Some people have taken to soaking the belts in a solvent like "mineral
spirits" and then using a tooth brush. Personally I find that my time and the
solvent are worth more than the belt. However, if I had won that ultrasonic
cleaner in the last auction.... . JG
Loyde Berkholtz wrote:
I have soaked the belts in lacquer thinner with great success! Lacquer
thinner is the only "paint thinner" type of material that I have had much
success with. I roll up the belts into a tight enough roll so they will go
inside a wide mouth quart mason jar and fill the jar with enough lacquer
thinner to completely immerse the belt. Use the included lid to seal the jar
and let it soak. I have had my best results by letting the belt soak at
least over night. A couple of shakes of the jar every hour or two will
encourage part of the pitch on the belt to come off on its own and settle to
the bottom of the jar, but shaking is not required for it to work. Sometimes
I take the belt out of the jar and reverse the direction it is rolled, put
it back in the jar and shake it again if the pitch build up on the belt is
paticularly bad. I sometimes take the belt out of the jar while it is
still wet and rub it with a fine toothed brush if I am in a hurry to use it
again. The lacquer thinner will break down almost all of the adhesive
properties of the pitch if the belt soaks long enough. An eraser block will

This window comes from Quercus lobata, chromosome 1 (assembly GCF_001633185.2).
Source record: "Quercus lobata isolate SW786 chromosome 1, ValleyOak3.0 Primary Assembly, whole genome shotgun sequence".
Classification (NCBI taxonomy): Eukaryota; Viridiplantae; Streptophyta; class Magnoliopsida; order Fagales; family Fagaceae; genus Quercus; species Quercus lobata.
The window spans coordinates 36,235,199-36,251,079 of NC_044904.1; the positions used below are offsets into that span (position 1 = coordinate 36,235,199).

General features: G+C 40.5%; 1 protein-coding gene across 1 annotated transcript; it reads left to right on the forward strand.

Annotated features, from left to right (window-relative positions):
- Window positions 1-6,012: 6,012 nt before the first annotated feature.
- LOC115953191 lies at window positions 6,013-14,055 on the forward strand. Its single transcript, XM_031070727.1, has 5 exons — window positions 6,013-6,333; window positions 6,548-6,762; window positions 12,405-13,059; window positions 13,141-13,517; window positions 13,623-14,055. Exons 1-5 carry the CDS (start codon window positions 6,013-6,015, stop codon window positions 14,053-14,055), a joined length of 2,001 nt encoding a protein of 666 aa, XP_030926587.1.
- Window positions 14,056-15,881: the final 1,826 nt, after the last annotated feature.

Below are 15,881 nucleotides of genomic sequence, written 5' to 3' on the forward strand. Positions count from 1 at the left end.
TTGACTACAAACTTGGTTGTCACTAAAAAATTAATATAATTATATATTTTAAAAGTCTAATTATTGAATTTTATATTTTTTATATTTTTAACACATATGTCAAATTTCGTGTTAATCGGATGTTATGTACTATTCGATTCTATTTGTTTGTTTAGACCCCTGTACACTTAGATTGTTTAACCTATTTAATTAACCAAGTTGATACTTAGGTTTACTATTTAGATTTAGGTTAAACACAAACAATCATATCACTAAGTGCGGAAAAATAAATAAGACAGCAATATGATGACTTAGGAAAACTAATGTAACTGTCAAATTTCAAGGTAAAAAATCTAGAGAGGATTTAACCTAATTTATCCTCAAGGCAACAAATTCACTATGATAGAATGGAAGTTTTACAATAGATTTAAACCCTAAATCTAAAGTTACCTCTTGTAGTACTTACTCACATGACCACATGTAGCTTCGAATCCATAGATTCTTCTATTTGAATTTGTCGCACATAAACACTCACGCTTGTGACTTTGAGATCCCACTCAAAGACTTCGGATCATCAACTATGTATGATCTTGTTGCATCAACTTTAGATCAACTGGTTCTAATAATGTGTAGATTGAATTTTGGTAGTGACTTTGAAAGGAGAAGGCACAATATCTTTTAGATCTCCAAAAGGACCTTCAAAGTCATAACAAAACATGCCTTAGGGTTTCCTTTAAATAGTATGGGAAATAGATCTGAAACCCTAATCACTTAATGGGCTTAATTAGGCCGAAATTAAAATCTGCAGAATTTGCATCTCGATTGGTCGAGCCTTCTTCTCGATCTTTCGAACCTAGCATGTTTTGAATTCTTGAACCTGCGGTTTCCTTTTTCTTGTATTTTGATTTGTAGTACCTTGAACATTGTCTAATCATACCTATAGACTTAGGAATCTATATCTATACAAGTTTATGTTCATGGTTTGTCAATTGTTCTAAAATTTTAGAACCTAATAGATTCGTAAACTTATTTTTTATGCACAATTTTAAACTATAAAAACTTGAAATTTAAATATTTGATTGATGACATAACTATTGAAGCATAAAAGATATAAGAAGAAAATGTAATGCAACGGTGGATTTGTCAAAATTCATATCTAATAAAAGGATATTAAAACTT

remove almost all of the remaining pitch after the belt is reinstalled on
the sanding drum if you chose not to brush it by hand with a brush. If you
chose to hand clean the belt with a fine toothed brush you will not need the
Also,belts can be soaked for weeks at a time with no harm to them! Dont Ask
Me How I Know.
I keep a sealed quart jar of used lacquer thinner in the shop all the time
and do all my belts as needed, preferably before I need them again.
As for cost, I am able to reuse the lacquer thinner in the mason jar
numerous times. Dirty looking lacquer thinner will continue to work as long
as it is able to break down the adhesive properties of the pitch. I usually
throw the lacquer thinner away after several belt cleanings because there is
so much pitch settlement in the bottom of the jar that it makes the soaked
belt look dirty and is a little more trouble to clean up the belt when it is
removed from the jar. I am able to purchase lacquer thinner in grades that
is suitable for this for around $7.50/gal. This procedure requires only 1/2
quart or so of this low cost lacquer thinner for it to give excellent
results. For me I find it is certainly better than buying new sanding belts
before the abrasive on the belt is worn out.
I suggest you give it a try and determine if this procedure is for you.
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